Big Trouble

Why a prank pulled at Whitworth looks different at WSU

College is a very special time for a student. But occasionally, the pure specialness of this time has a disorienting effect. Occasionally, said student may pound four Jager Bombs on an empty stomach and decide to go vandalize some cars just because it’s a Tuesday, to give a purely theoretical example.

Often those actions will get them into trouble. But the kind and degree of trouble varies from school to school.

Washington State University, for example, is at one extreme. Whitworth, at the other. All the other schools fall somewhere in between.

WSU: Crime and Punishment. So Much Punishment.  

State colleges often have something the private schools don’t: their own bona fide police departments. Washington State University is no exception.

Once a student himself, Steve Hansen, lieutenant of the WSU Police “just stayed” after graduating, and has been at his job for over 28 years. When asked what causes most of the problems around campus, without a second of hesitation, he deadpans, “Alcohol.”

Most of the problems are mischief — stuff Hansen knows that students wouldn’t do when they are sober — but that doesn’t mean they’ll be let off. In fact, Hansen says WSU intentionally doesn’t give out “warnings.” Those don’t curb the bad behavior, he says.

In Pullman, students are subjected to not one but two police forces — the WSU Police and the city’s police department. That’s a lot of police for such a little town. But Hansen says staying out of trouble despite the heavy patrols is as simple as just, you know, not drawing attention to yourself.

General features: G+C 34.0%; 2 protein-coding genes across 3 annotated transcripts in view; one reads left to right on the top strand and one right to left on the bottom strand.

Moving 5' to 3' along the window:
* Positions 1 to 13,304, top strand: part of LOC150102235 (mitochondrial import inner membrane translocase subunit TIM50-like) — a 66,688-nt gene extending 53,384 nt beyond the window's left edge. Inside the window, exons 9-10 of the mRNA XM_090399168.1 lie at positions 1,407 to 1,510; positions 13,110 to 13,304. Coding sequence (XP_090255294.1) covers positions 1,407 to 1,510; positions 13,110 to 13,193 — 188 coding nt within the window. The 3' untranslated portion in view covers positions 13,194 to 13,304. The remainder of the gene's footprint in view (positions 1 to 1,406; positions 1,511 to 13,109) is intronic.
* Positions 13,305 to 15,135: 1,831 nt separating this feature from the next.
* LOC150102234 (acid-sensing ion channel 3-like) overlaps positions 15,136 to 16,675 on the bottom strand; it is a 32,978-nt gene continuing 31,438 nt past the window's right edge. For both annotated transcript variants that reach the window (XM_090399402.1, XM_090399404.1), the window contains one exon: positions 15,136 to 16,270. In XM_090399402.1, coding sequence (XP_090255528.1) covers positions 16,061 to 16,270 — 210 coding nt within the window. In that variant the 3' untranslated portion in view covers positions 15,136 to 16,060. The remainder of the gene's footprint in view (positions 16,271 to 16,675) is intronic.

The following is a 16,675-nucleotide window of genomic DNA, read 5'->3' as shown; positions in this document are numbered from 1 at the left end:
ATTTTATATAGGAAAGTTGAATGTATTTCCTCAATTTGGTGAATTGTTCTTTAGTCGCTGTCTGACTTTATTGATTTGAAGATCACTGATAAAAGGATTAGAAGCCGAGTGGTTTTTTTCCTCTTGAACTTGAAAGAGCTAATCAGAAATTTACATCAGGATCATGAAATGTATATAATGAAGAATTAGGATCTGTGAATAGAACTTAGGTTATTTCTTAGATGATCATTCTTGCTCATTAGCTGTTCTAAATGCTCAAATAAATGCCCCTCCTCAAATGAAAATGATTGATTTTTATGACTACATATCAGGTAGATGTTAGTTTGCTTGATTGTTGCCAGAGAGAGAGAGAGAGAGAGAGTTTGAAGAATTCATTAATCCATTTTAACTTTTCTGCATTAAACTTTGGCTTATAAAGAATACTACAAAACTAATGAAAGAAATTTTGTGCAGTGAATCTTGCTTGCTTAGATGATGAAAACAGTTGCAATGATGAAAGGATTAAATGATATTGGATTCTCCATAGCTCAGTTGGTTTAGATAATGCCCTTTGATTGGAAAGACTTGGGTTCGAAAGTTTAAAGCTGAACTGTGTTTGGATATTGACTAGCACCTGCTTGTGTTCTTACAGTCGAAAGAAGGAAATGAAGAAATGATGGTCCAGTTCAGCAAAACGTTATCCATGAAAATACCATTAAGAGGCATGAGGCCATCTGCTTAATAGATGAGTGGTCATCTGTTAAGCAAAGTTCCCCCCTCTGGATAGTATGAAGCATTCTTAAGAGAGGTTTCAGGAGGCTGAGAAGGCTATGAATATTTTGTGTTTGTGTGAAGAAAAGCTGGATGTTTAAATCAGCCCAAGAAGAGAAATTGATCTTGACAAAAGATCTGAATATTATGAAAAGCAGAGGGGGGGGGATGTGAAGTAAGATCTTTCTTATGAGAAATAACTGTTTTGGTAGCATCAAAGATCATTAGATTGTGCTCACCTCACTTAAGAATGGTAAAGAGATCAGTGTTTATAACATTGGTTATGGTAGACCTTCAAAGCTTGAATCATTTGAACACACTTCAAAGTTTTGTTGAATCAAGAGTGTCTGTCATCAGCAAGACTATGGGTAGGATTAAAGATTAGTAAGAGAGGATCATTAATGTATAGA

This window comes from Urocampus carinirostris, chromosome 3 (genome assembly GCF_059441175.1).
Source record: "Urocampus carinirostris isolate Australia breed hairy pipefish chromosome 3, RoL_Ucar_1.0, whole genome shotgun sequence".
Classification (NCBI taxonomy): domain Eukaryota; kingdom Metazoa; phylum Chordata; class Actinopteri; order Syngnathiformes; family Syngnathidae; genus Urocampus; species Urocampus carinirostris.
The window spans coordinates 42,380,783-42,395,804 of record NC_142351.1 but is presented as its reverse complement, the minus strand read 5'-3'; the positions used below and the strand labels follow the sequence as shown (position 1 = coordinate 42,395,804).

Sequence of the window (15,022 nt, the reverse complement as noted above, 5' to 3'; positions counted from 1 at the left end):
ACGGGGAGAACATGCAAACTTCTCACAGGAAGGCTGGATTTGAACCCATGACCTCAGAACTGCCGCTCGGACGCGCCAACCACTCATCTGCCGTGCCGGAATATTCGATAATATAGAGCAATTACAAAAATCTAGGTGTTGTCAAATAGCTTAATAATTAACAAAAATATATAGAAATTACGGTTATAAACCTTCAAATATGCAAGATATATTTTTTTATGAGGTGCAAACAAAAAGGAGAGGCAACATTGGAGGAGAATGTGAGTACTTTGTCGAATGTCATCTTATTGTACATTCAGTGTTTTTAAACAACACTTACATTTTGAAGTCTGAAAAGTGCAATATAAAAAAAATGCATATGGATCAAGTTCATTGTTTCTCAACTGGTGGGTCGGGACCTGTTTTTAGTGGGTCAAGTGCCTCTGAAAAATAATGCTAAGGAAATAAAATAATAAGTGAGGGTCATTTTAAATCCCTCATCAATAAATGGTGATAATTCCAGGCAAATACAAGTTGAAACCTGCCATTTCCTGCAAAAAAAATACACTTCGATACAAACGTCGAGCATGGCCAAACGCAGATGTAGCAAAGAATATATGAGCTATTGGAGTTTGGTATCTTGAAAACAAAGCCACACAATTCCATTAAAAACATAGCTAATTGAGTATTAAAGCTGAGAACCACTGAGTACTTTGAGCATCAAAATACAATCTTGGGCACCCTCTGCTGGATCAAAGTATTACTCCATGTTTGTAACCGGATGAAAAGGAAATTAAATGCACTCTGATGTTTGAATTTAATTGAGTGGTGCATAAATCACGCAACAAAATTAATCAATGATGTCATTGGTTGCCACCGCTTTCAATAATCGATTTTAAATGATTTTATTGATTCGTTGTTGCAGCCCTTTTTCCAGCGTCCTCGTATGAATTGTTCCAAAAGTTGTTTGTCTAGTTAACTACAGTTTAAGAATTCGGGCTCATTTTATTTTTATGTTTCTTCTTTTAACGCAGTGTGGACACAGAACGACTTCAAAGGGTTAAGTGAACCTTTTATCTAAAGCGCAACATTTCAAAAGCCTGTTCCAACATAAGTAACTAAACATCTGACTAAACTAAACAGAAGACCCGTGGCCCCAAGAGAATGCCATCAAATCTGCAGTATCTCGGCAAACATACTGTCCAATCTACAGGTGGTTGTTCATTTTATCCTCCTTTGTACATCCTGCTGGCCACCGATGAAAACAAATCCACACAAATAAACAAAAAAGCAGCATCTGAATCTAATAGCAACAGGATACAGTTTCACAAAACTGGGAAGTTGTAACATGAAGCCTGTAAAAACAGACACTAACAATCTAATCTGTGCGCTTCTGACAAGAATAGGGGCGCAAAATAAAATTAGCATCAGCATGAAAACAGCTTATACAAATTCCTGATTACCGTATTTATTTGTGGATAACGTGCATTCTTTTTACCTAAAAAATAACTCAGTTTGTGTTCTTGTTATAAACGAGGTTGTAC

“We don’t hide in the shadows,” says Hansen. “It’s the person that’s doing something that’s going to get the attention.”

When a student does get into trouble, Hansen says, they’ll be turned over to the Whitman County district court system, in addition to WSU student conduct officials. Basically, this means that one infraction goes through two penal systems — double trouble. Also, if a student from another university gets into trouble in Pullman, Hansen says it’s reported to their school’s conduct office. 

No matter the situation, the best bet for those facing disciplinary action, Hansen says, is initial cooperation.

“I would never expect kids to give up their rights,” says Hansen. “You don’t have to admit to it or anything, but if you run or you fight, you’re just adding more consequences and charges to what’s already happened.”

Tip: WSU’s Student Legal Services offers legal counsel from a lawyer licensed to practice in both Washington and Idaho. Oh, and it’s free.

Whitworth: Phone Home

If you get in minor trouble at Whitworth, chances are they aren’t going to turn you in to the police. According to Dr. Richard Mandeville, associate dean of students, that’s not how they roll. But they will make you confess your indiscretions to your parents. Then your parents have to verify that conversation with Mandeville.

“We have very few second incidences,” Mandeville says with a chuckle.